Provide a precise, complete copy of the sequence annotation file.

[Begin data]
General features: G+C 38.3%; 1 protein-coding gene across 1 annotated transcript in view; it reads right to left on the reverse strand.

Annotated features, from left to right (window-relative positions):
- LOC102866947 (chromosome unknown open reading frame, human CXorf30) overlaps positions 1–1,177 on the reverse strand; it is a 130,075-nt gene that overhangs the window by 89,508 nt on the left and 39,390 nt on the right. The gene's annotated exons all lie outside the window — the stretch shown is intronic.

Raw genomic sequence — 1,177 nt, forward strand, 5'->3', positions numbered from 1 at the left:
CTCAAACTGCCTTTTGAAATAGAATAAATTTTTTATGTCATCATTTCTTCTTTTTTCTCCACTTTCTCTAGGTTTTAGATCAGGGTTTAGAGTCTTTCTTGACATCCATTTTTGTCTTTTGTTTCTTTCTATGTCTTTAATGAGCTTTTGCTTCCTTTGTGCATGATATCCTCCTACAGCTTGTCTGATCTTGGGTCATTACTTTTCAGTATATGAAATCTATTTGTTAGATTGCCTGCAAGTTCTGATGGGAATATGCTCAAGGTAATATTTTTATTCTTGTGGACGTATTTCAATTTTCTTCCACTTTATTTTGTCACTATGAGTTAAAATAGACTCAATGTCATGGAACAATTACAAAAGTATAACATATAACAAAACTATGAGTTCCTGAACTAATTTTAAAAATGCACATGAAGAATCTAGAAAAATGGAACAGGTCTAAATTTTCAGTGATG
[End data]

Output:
General features: G+C 38.3%; 1 protein-coding gene across 1 annotated transcript in view; it reads right to left on the reverse strand.

Annotated features, from left to right (window-relative positions):
- LOC102866947 (chromosome unknown open reading frame, human CXorf30) overlaps positions 1–1,177 on the reverse strand; it is a 130,075-nt gene that overhangs the window by 89,508 nt on the left and 39,390 nt on the right. The gene's annotated exons all lie outside the window — the stretch shown is intronic.

Raw genomic sequence — 1,177 nt, forward strand, 5'->3', positions numbered from 1 at the left:
CTCAAACTGCCTTTTGAAATAGAATAAATTTTTTATGTCATCATTTCTTCTTTTTTCTCCACTTTCTCTAGGTTTTAGATCAGGGTTTAGAGTCTTTCTTGACATCCATTTTTGTCTTTTGTTTCTTTCTATGTCTTTAATGAGCTTTTGCTTCCTTTGTGCATGATATCCTCCTACAGCTTGTCTGATCTTGGGTCATTACTTTTCAGTATATGAAATCTATTTGTTAGATTGCCTGCAAGTTCTGATGGGAATATGCTCAAGGTAATATTTTTATTCTTGTGGACGTATTTCAATTTTCTTCCACTTTATTTTGTCACTATGAGTTAAAATAGACTCAATGTCATGGAACAATTACAAAAGTATAACATATAACAAAACTATGAGTTCCTGAACTAATTTTAAAAATGCACATGAAGAATCTAGAAAAATGGAACAGGTCTAAATTTTCAGTGATG